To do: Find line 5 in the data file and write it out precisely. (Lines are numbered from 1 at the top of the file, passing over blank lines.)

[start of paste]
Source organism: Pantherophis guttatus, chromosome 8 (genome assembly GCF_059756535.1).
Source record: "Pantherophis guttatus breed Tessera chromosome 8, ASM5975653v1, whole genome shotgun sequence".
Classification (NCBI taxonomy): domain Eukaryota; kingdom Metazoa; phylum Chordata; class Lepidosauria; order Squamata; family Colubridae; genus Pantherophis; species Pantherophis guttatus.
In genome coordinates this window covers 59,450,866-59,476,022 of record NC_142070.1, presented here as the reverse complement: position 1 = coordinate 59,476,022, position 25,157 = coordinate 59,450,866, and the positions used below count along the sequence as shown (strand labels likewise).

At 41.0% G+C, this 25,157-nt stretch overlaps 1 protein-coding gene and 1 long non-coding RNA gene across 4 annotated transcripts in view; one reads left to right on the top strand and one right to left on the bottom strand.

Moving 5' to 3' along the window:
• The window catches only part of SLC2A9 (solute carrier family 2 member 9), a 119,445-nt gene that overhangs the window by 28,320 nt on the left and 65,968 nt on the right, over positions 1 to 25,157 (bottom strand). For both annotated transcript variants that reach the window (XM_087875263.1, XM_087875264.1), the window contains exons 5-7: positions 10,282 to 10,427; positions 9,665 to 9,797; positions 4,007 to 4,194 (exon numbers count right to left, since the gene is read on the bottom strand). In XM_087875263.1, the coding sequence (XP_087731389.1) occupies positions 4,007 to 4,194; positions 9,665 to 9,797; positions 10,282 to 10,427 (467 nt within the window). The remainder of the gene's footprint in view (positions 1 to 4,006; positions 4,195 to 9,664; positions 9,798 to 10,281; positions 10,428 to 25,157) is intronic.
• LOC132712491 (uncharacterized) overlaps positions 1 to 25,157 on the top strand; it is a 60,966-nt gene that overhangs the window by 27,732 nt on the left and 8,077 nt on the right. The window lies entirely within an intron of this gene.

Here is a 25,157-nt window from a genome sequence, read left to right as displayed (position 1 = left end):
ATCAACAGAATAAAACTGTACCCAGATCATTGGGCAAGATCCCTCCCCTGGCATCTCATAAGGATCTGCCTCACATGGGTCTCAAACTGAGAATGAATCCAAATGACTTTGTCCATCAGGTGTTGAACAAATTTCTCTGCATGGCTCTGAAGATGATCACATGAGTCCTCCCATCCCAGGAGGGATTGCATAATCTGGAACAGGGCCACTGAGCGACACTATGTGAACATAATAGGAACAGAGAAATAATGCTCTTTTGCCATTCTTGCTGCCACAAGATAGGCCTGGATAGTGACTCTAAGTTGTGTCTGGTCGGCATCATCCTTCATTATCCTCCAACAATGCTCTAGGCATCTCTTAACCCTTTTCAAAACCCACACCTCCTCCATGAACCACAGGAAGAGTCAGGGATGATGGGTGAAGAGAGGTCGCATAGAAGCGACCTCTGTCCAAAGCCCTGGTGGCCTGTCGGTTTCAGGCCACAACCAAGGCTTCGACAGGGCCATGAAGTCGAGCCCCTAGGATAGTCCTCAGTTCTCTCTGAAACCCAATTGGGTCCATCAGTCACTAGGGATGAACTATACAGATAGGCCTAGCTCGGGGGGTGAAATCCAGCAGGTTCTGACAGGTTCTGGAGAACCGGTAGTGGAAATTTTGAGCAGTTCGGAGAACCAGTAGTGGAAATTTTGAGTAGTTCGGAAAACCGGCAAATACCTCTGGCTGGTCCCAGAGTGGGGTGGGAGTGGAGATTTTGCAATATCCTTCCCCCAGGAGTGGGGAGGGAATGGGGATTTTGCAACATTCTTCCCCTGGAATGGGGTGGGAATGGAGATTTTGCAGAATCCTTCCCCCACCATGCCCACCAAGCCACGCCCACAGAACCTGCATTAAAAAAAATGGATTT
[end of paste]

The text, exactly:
At 41.0% G+C, this 25,157-nt stretch overlaps 1 protein-coding gene and 1 long non-coding RNA gene across 4 annotated transcripts in view; one reads left to right on the top strand and one right to left on the bottom strand.